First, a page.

You go through withdrawals. It makes you late for work. You can’t even concentrate when you’re hanging with family or friends.
Many of us have at some time been hooked on a show. “Binge-watching," is a lot like going on a bender. You may try to get away from the show for a bit, but then you feel that -powerful draw to watch just one more episode.
We know how powerful this can be as a viewer, but how can we be the ones stepping into the dealer’s role and creating this experience.
One of the most badass things about TV today is it’s the closest thing we have to old-fashioned storytelling. Closer than movies, novels or even interpretative dancing. I’m talking about the old kind of storytelling where a bunch of cavemen sit around a fire, telling a story over multiple days. It's the Paleolithic Netflix and chill, but it's what originally got people so hooked on storytelling.
In Arabian Nights, a king decides all women are unfaithful and thus should be killed (talk about igniting a Tweet storm!). One crafty woman spares her life by telling him a story that spans over 1000 nights. A fascinating, addictive story. The King, so hooked on the story, can’t kill her because he has to hear how it continues. Thus she keeps telling it, hoping that by the time she hits the end, he would change his mind about killing her.
Take a lesson from her. You probably won’t get murdered if your audience loses interest, but your viewer will stop watching if he or she does, and that’s almost as bad.
Relating to this experience, and having spent a lot of time trying to hook people with my own stories, I’ve identified nine ways to make your TV show suck your audience in.
1. Get Characters the Audience Loves
I’ll put it bluntly: if your audience does not care about your characters, they will not care about your show.
Some shows are straight-up character driven. Others, like The Wire and Mad Men, are theme driven, and others, like the Walking Dead are plot driven.
But no matter what is the main drive, ALL of them have great characters that audiences love.
We need that connection. We need someone we can root for or root against in order to be sucked in.
A huge ingredient to making this a reality is making your characters well rounded, which I’ve talked about before here.
2. Ask a Lot of Questions
Lost is considered by most to be one of the most addictive shows created. And one of the most interesting parts about it is that if you asked anyone watching the show when it first aired, even people obsessing about it online, what was happening, they’d shrug their shoulders and try to explain, “there’s a smoke monster…and some mysterious numbers…and, um, I have theories about it.”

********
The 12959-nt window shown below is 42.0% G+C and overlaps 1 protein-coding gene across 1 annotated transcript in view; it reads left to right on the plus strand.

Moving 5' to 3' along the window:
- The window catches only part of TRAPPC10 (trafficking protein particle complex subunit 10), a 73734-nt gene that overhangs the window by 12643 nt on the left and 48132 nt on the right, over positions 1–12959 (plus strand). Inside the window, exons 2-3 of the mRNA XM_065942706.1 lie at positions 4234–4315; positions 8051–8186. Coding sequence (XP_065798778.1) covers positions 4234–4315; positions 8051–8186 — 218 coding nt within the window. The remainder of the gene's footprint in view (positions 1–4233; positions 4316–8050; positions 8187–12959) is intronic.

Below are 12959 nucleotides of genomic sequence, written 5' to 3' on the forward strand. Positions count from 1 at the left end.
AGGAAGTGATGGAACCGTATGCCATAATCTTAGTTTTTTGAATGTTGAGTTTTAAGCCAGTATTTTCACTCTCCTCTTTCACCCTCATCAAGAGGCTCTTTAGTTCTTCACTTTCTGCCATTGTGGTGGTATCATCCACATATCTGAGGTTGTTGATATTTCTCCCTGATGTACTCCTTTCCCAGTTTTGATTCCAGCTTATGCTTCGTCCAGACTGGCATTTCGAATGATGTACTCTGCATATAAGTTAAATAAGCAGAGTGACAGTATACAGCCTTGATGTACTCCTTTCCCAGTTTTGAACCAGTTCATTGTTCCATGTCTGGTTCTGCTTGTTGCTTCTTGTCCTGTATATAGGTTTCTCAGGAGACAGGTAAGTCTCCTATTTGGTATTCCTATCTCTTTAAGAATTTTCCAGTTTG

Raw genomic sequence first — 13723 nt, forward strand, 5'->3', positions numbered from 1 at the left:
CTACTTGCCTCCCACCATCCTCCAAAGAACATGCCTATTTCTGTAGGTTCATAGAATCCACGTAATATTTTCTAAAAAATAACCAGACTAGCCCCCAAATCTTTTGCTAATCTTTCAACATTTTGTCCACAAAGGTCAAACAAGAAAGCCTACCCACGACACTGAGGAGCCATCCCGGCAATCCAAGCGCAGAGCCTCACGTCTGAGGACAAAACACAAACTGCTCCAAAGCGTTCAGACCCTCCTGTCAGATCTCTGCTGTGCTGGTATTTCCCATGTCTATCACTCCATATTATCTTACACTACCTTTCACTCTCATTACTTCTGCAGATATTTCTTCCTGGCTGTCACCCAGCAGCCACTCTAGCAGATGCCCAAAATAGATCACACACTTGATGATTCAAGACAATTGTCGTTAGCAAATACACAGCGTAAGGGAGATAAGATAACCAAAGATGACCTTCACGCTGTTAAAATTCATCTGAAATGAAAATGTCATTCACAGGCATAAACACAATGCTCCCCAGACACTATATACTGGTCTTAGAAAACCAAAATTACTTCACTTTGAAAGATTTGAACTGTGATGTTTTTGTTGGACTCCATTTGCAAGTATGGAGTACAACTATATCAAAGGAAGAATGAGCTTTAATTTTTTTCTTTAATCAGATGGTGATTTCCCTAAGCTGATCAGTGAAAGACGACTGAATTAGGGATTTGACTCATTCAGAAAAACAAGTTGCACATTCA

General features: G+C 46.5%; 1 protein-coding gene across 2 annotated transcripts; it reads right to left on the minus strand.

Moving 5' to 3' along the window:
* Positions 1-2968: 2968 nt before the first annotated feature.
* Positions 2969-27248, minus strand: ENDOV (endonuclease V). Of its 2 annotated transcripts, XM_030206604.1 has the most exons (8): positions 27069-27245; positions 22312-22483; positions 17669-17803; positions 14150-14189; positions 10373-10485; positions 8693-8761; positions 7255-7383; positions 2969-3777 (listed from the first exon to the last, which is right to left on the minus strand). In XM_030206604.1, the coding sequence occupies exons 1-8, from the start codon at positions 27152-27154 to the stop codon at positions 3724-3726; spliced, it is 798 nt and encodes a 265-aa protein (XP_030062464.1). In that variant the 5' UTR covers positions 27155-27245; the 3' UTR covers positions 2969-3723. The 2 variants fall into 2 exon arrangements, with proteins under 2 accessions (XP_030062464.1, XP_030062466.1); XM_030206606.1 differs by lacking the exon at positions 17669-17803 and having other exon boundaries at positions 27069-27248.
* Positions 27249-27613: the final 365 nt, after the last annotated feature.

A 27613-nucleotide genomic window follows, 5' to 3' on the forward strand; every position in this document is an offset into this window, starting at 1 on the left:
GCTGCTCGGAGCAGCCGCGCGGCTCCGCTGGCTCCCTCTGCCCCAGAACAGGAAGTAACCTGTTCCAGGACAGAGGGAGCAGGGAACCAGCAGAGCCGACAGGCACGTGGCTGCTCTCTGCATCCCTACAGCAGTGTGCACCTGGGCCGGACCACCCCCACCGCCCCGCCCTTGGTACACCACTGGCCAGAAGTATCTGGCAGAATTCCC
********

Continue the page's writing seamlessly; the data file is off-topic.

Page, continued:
In other words no one had any idea.
But the show sucked people in because those mysterious questions created an important hook: intrigue.
The show was fascinating, and we wanted to know what everything meant.
Big Little Lies, Twin Peaks, and Making a Murderer do the same thing. We’re presented with a mystery, and our brains want to solve it. Every episode we feel as though we are getting closer to an answer, and that pull is like a magnet.
3. Dazzle us with Possibilities
There’s a reason the Cheesecake Factory puts their cheesecakes in a glass display case in the front of the store. They know if people see an Oreo Dream they will be tempted to order a piece, even they a came in for only drinks or a salad, an. The restaurant is even lists the calories of their cakes. It’s them saying “yeah, it’s so good, it’s worth getting fat.”
The first few seasons of the American Office were considered the best, and a huge piece of it was we, as the audience, wanted to see Jim and Pam get together so bad. It was something that could happen at any moment, but they didn’t give it to us.
In Breaking Bad, Walt had to hide the fact he was making and selling meth from his wife and from his DEA brother-in-law, while his brother-in-law was trying to solve the case. The fact that Walt could get busted so easily made it all the more tantalizing.
You should show your viewer what they want, but you shouldn’t give it to them right away.
4. Move Towards those Possibilities
On the flip-side, you can’t hold the cheesecake too far away from the viewer. If they have no chance to order it, they’re going to lose interest.
You have to take steps towards giving them the thing they want to happen or the thing they don’t want to happen. Pam and Jim have to have moments where it looks like they might get together. Hank has to come inches away from discovering Walt sometimes.
This gives viewers the feeling of “Ok, this thing might happen in the very next episode.” That’s where a lot of our watching “just one more” comes from.
This whole experience also creates a lot of emotion, which takes us to our next tip:
5. Use Emotion
When you have strong feelings for a person it’s hard to stop thinking about him or her, right?
TV shows are no different. The more emotion we have about a particular show, the more connected we’re going to be to it, and the more we’ll want to keep watching it.